Don’t worry, I’ll be competing in the Beginner division. I’m extremely excited to put myself in that pressure situation and test my focus, relaxation techniques, and motivation. You never know, I might have beginner’s luck.

Well, I should probably go practice some more.

Wish me luck!

Thanks for reading.


“Do one thing every day that scares you.”

I really like this quote.

Most people avoid scary things. But then why do we watch scary movies? Why do we ride roller coasters? Because we love the excitement.

How does this relate to sports?

Well, I call it mental cross-training. If you get nervous or scared before a tennis match or tryouts, put yourself in a similar type of situation more often. Then, when it actually happens, you will be more comfortable.

But there’s more to it. When you face a scary situation and do it anyway, you are flexing your mental toughness muscles. It makes you stronger and tougher. It gives you confidence.

What scares me? Speaking in front of a group and I’m a motivational speaker. It scares me, but I love it. Public speaking is the most feared thing in the world. Even more than death. Last year I gave over 30 talks and I wouldn’t change a thing. It has made me a better speaker, tennis pro and person.

So I challenge you to do one scary thing today and see how it feels.

Leave your comments…

Thanks for reading.


Today’s message is especially dedicated to Amy Morse.

Do you know what mental cross-training is?

Yesterday I had an audition for the new Pixar movie, Avatar: The Last Airbender. My friend and agent, Eileen DeNoble signed me up for the part. My schedule allowed it, and I thought it might be interesting to pursue, so off I went to Philadelphia.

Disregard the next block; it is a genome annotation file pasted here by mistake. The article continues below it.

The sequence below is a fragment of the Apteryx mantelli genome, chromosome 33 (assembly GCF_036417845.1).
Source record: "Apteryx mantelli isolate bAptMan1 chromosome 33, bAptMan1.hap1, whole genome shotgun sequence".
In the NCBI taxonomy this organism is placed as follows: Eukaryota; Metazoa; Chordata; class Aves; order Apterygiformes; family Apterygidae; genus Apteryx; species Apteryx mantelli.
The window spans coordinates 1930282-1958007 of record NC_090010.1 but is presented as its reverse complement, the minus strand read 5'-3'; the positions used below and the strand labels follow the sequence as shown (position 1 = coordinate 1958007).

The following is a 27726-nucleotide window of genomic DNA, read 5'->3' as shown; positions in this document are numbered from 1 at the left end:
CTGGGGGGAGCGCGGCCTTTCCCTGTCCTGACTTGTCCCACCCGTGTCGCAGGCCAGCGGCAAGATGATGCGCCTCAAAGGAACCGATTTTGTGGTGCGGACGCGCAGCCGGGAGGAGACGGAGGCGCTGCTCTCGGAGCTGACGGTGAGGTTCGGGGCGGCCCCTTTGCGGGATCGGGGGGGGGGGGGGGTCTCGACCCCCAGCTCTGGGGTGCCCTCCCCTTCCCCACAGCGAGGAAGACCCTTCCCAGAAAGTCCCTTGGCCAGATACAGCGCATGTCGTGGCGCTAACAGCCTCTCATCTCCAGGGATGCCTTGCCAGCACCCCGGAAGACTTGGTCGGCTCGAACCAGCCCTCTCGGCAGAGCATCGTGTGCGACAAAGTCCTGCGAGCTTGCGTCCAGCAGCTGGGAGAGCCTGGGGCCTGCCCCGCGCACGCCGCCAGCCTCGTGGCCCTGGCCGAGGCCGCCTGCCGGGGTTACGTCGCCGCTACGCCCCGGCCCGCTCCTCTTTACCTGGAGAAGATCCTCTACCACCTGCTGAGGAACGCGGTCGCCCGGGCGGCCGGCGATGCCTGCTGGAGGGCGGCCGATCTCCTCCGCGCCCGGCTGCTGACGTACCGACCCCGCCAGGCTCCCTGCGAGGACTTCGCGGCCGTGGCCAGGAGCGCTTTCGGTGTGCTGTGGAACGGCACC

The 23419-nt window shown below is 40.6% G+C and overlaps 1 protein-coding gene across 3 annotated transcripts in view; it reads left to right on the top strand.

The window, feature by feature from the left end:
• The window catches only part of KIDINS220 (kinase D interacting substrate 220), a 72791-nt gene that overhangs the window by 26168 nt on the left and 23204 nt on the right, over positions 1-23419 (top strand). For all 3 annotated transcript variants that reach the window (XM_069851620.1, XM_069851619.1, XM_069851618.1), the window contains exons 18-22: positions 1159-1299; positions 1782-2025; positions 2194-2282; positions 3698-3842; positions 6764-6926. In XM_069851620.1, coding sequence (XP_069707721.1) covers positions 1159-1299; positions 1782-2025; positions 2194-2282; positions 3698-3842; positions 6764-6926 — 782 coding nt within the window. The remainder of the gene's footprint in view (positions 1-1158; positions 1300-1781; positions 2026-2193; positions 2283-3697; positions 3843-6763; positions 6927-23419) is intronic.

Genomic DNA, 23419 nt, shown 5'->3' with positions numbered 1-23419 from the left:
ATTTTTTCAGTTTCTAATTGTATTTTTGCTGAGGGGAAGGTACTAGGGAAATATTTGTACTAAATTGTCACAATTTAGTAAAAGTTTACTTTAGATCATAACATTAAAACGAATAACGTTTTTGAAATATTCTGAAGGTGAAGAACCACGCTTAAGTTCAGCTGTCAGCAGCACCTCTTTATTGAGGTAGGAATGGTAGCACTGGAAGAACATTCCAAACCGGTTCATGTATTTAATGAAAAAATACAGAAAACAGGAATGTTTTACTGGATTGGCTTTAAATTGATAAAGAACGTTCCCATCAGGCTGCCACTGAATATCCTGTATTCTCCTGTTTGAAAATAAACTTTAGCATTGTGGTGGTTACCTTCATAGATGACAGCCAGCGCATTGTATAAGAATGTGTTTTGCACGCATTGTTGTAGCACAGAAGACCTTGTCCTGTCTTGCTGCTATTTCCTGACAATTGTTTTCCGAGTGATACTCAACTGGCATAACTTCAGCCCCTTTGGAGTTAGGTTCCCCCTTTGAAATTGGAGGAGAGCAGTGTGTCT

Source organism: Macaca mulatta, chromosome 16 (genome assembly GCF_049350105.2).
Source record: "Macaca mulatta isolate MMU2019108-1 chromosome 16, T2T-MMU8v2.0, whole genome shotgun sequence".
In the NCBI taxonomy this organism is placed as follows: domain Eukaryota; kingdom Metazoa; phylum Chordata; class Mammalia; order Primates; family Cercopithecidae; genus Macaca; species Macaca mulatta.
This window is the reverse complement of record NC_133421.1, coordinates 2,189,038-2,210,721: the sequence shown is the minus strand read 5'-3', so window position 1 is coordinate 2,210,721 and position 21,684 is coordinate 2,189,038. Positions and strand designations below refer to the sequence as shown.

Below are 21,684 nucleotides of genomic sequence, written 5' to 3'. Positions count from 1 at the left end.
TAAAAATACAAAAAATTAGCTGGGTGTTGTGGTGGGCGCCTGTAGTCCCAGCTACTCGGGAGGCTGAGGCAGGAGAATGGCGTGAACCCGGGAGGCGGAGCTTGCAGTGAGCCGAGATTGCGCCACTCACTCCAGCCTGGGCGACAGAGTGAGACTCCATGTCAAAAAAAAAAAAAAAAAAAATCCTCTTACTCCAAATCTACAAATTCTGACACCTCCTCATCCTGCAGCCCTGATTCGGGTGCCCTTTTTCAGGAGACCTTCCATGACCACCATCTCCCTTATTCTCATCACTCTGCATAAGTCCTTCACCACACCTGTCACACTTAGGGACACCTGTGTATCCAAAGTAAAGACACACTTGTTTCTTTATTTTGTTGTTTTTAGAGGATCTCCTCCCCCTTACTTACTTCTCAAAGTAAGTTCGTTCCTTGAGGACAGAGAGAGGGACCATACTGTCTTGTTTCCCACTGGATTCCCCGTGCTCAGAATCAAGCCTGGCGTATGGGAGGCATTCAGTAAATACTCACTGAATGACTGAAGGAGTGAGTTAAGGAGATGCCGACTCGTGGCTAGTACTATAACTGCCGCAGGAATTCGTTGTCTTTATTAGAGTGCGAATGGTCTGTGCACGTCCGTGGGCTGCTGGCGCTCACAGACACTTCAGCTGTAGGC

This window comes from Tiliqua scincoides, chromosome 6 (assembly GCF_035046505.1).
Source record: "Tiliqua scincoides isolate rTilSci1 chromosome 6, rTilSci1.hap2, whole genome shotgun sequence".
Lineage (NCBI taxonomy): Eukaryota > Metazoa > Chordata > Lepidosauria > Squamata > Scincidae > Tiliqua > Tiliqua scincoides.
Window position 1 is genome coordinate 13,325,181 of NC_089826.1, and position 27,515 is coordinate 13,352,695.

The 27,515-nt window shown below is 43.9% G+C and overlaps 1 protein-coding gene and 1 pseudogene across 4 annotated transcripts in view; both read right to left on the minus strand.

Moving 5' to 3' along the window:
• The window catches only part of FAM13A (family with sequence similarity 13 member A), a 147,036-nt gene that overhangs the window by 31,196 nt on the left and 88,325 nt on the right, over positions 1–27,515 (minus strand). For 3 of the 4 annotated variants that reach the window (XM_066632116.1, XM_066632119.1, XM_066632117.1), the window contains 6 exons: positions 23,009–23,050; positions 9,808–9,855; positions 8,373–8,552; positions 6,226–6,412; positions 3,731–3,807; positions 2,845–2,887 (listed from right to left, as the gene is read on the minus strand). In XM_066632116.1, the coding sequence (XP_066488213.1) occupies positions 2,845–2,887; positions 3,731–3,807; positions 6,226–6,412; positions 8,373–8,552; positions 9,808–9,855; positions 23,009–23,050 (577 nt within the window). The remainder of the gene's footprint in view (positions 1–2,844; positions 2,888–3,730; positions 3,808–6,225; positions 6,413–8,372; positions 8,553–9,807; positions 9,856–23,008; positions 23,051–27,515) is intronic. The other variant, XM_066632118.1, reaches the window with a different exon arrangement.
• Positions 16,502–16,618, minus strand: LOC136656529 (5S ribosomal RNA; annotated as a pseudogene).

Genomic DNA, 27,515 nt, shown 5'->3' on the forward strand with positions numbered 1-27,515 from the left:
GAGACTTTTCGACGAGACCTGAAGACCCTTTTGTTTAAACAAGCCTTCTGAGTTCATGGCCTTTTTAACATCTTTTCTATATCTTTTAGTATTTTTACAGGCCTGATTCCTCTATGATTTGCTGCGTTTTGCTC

As I was sitting there among all the professional actors and actresses, many of whom knew each other, I felt in another world. What was I doing here? How does this all work? I didn’t have my headshot and resume in hand. And even though it is an animated film, I was still nervous. Very nervous.

I went in, read my two lines and I was done. The casting director said, “Good.” What exactly does that mean? I guess we will see.

Whether I get the part or not does not matter. At the very least, it was mental cross-training. Many athletes play different sports or workout at the gym as cross-training because it helps hone their skills in their sport and forces them to use different muscles.

You have never heard of mental cross-training? That’s because most people don’t do it. If you tend to be nervous before a tennis match, go give a talk in front of your class or co-workers. If you can overcome nervousness in one situation, you can overcome nervousness in the other. That’s mental cross-training. It may not be comfortable, but do you want to be comfortable, or do you want to be great?

To improve physically, you have to stretch your muscles and put them under stress.

To improve mentally, you have to stretch your mental muscles and put them under stress.

Thanks for reading.